SILER CITY — Upon entering North Carolina State University, Asheboro native Joselyn Villaseñor thought she knew how her college experience would end: with a degree in textile …
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SILER CITY — Upon entering North Carolina State University, Asheboro native Joselyn Villaseñor thought she knew how her college experience would end: with a degree in textile marketing.
But as part of her degree requirements, she took a detour — and that detour, a sociology class, helped her find her passion: ensuring everyone can access quality education, regardless of their circumstances. Now, just a few years later, she’s putting that passion to work as the Chatham County Literacy Council’s newest program coordinator.
“I just want to make sure that everybody is given a fair chance and at least even sees higher education or just literacy in general as a reachable goal, as something that they can do, regardless of their status in the country, regardless of their race, regardless of their gender identity, all those things,” said Villaseñor, 24.
She first joined Chatham Literacy’s staff as a volunteer coordinator in April, but soon became one of two program coordinators instead. There, her sociology background — understanding context and how it shapes people’s lives — has helped provide her the tools to work toward ensuring everyone that fair chance.
“A lot of the folks that we provide our services to come from a very particular background — you know, immigrant families handling multiple jobs sometimes, taking care of their families,” she said, “ ... and so, kind of understanding their background and understanding where they come from is kind of essential to providing services that are going to be effective for them.”
Founded in 2008 as a nonprofit, Chatham Literacy offers free basic education to adults living in Chatham County, with the help of volunteer tutors. Among their bundle of services, they offer tutoring in literacy skills for English speakers, adult secondary education, plus ESOL (English for Speakers of Other Languages) and a citizenship program.
As program coordinator, Villaseñor helps to manage it all. Besides recruiting students and tutors, she trains and oversees tutors, matches them with students and takes care of the nonprofit’s outreach efforts.
Bilingual in English and Spanish, she also acts as the liaison between tutors and students, most of whom speak Spanish as their first language.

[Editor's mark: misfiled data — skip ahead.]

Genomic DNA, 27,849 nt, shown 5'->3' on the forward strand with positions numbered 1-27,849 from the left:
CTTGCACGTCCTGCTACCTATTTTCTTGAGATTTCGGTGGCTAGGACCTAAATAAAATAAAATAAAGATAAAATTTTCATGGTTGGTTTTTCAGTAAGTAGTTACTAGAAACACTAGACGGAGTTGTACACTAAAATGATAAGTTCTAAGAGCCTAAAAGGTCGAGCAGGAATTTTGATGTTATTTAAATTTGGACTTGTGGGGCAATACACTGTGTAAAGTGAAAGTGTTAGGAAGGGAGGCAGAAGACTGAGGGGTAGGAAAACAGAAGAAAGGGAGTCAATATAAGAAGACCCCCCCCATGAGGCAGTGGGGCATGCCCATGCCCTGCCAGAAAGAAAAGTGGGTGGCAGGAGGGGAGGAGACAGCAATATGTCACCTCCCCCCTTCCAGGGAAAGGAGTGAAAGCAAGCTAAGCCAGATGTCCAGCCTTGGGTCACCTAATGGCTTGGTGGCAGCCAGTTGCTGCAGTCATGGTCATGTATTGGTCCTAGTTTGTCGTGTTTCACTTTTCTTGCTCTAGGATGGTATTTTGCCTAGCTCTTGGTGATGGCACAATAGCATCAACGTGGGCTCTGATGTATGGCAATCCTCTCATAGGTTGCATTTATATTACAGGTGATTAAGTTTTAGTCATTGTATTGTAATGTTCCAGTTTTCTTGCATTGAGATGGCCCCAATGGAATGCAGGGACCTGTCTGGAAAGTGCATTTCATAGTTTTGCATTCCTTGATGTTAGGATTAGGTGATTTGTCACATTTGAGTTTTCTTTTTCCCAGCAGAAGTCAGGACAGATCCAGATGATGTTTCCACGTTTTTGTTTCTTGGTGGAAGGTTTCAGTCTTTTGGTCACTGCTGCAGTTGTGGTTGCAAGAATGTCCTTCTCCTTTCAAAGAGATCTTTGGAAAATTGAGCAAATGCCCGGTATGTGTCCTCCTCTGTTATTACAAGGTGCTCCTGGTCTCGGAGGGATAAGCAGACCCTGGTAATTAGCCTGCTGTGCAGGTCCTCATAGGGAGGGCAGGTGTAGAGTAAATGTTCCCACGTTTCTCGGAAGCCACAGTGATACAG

“When we’re communicating with students, majority, like, 80% of the time or more, it’s Spanish that we’re communicating with them (in),” she said, adding, “We send texts out weekly as well to our students, and those are in Spanish as well.”
But among all of her responsibilities, she takes one especially seriously — providing support to both tutors and students and making them feel welcome. She and her coworker hold weekly Zoom sessions on Fridays for tutors, and they’re always just a phone call away for anyone — student or tutor — who needs assistance.
“Mostly new tutors, you know, they seem to be the most intimidated by the whole process,” she said, “so we just allow them to see that there’s community here and if they have any questions, any concerns, that sort of thing, that we’re here and we’re happy to help them.”
‘A better fit’
Villaseñor grew up just 30 minutes away from Siler City in Asheboro — but in another world, she might have called Siler City her hometown. Her parents originally immigrated to North Carolina from Escuintla, Guatemala in the 1980s and 1990s respectively.
“They actually first came here to live in Siler City,” she said, “but then they moved to Asheboro.”
Growing up, she said she was “an artsy kid,” and upon entering college, she’d decided to pursue an artsy career path — a path she thought she’d found in textile marketing.
“I was just like, ‘Yeah, you know, textile marketing, that seems kind of artsy, but also business-y,’” she said.
So, her plan? Attend Randolph Community College for two years and then transfer to N.C. State, where she’d major in textile marketing. To lay the groundwork for that path, she’d even earned an associate’s degree in science at RCC since the major required a lot of math- and science-focused courses.
Once she transferred to N.C. State and began working toward that degree, however, she began to have second thoughts.
“I realized that it was a very specialized field and I wasn’t sure about how I felt about, you know, being in one field for the rest of my career,” Villaseñor said. “So, I decided to transfer to sociology, and that made a lot more sense, and it fit in with my interests, and that was a better fit.”